Mining giant Rio Tinto is parting ways with its chief executive as it tries to quell public anger over the company’s destruction of a 46,000-year-old sacred Aboriginal site in Australia.
In May, the company blasted through two rock shelters in Juukan Gorge in Western Australia in order to mine iron ore. Evidence of human habitation there dates back tens of millennia.
The destruction in the Pilbara region was not illegal under Australian law, according to local media reports. Rio Tinto obtained permission to mine in the area in 2013, “a right which was not affected by the discovery of ancient artefacts such as stone relics, faunal remains and human hair in one of the Juukan caves a year later,” Australia’s ABC noted.
But “what happened at Juukan was wrong,” the company’s chairman, Simon Thompson, said in a statement Friday. “We are determined to ensure that the destruction of a heritage site of such exceptional archaeological and cultural significance never occurs again at a Rio Tinto operation.”
Jean-Sébastien Jacques, the company’s chief executive and executive director, will depart by “mutual agreement,” Rio Tinto said. He’ll remain in the role until a replacement is found or by March 31, whichever comes first.
Two other high-ranking executives, iron-ore division head Chris Salisbury and corporate relations head Simone Niven, are also leaving the company.
A month after the destruction in Juukan Gorge, the company issued an apology and said it would support strengthening legal protections for Aboriginal heritage sites.
Last month, after a board review, Rio Tinto stripped the three executives of performance-related bonuses for this year. That review concluded that even though the company had legal permission, its actions “fell short of the Standards and internal guidance that Rio Tinto sets for itself.”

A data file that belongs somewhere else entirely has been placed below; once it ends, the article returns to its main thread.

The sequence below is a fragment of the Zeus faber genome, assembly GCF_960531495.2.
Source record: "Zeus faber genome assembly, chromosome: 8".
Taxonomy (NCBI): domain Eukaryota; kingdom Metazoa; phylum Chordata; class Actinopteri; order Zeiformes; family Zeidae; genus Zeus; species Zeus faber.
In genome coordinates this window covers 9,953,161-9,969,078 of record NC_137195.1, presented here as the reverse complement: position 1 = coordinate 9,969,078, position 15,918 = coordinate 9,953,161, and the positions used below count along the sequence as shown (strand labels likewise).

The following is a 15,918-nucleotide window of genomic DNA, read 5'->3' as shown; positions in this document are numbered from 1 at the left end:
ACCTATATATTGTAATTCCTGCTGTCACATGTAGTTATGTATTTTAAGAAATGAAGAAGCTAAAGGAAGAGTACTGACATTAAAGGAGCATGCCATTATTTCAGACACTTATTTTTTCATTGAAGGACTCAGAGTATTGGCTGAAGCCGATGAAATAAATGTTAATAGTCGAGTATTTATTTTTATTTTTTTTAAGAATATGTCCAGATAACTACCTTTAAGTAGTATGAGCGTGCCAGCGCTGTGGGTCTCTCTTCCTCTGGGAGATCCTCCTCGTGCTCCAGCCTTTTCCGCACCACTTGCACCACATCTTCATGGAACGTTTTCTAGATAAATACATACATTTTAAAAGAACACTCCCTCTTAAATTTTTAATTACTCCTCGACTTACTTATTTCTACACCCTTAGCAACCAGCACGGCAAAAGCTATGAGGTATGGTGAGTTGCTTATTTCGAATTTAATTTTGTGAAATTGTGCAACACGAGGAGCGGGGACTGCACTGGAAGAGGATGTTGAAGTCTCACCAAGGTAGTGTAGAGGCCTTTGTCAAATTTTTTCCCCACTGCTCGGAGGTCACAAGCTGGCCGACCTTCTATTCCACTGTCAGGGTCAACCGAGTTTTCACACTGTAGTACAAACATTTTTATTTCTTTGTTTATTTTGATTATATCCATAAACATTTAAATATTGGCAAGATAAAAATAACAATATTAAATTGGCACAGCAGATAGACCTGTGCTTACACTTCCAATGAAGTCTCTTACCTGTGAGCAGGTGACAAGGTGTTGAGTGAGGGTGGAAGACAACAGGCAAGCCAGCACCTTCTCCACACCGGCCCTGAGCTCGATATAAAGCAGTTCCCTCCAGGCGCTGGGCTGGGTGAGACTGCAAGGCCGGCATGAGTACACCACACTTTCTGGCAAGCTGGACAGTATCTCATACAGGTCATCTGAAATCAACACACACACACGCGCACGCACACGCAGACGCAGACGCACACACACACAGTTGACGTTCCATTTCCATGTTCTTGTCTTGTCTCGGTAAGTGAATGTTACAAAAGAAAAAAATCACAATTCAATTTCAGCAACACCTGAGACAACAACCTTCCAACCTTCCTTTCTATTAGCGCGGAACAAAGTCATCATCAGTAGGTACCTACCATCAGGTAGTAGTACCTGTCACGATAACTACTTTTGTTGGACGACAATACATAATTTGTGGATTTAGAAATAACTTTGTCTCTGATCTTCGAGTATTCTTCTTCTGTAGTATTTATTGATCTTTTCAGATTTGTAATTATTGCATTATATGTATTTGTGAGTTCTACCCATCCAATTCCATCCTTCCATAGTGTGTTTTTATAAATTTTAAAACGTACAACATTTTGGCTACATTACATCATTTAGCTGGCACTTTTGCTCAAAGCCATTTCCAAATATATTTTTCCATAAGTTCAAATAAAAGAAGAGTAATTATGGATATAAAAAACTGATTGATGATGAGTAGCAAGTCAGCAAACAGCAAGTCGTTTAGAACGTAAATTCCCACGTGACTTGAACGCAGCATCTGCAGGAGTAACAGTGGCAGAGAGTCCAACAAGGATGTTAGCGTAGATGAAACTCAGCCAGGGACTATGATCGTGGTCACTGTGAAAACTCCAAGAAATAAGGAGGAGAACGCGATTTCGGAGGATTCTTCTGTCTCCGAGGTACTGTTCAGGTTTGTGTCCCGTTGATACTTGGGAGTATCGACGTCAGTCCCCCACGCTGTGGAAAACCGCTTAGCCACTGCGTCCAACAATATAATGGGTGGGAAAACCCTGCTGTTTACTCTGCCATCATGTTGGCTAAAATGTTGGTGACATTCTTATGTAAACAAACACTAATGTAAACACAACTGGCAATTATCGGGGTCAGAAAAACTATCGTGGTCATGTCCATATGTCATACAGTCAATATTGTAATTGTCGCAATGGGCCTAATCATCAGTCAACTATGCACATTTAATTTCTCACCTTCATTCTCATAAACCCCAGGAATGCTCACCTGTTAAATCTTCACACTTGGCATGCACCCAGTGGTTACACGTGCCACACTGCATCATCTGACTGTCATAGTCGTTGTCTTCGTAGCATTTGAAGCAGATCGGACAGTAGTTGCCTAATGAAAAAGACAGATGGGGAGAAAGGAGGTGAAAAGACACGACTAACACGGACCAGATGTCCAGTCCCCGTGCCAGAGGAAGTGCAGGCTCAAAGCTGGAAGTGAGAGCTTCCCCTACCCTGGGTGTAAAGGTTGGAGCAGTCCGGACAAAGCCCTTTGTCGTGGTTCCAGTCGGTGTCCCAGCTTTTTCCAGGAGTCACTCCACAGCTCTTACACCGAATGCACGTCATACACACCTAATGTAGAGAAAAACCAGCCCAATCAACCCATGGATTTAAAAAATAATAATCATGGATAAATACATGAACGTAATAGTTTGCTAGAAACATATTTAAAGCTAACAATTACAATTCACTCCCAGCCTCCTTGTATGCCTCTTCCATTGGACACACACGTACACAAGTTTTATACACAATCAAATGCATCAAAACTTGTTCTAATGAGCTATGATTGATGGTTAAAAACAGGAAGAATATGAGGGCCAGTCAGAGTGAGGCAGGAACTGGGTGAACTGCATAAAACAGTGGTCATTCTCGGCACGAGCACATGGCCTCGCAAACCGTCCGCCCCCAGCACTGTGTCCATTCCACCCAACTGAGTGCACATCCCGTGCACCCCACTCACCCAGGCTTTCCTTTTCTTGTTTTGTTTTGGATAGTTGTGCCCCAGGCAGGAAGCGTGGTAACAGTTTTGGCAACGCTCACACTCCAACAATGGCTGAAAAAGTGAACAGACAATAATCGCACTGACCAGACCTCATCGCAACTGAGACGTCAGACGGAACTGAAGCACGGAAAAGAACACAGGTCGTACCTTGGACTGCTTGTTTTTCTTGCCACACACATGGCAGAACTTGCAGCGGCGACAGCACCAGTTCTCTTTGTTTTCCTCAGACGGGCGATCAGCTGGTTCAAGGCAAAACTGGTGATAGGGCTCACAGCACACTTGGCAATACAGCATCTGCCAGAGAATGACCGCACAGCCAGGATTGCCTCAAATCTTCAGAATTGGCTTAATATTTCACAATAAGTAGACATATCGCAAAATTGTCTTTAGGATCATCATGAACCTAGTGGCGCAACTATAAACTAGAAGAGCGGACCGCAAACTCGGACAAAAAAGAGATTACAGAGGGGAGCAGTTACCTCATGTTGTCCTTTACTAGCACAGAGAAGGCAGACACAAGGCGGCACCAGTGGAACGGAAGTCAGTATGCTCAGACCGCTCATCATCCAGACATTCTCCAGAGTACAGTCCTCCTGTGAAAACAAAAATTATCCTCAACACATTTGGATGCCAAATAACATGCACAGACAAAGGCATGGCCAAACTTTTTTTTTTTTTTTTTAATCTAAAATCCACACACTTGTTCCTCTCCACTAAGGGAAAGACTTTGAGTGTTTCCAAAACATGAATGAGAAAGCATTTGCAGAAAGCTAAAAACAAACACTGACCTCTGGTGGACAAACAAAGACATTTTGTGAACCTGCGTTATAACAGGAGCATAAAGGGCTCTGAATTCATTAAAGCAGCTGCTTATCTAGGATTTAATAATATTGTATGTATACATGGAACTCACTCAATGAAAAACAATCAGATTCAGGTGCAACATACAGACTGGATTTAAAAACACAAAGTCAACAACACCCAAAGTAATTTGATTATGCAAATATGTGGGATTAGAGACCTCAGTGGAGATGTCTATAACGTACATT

Friday’s announcement came after “significant stakeholders have expressed concerns about executive accountability,” according to the company.
“We are also determined to regain the trust of the Puutu Kunti Kurrama and Pinikura people and other Traditional Owners,” Thomson said.
Critics of Rio Tinto say there is abundant evidence that the company was aware of the site’s importance before the blasting. For example, as the BBC reported, “last week it was revealed that in the days running up to the caves’ destruction in May, Rio Tinto hired lawyers in case opponents tried to seek injunctions to stop them.”
The Puutu Kunti Kurrama and Pinikura Aboriginal Corporation released a statement saying their people had no comment on the executive shakeup, ABC reported.
“We will continue to work with Rio Tinto in the aftermath of the Juukan Gorge disaster,” the statement said.
“Our focus continues to rest heavily on preserving Aboriginal heritage and advocating for wide-ranging changes to ensure a tragedy like this never happens again.”
Jamie Lowe is the chief executive of the National Native Title Council, which advocates for Australia’s traditional owners of the land. He said the group welcomes the changes at the top of Rio Tinto, but stressed there is more to be done.
“We do fear that if this is the behaviour of a company thought to have sector-leading standards, what is the risk another Juukan Gorge-type incident will happen again, without sector-wide reforms?” Lowe said in a statement.
He said Rio Tinto has so far refused to carry out an independent review of what led to the destruction — a step that the traditional owners see as critical to prevent further losses to priceless Indigenous sites.
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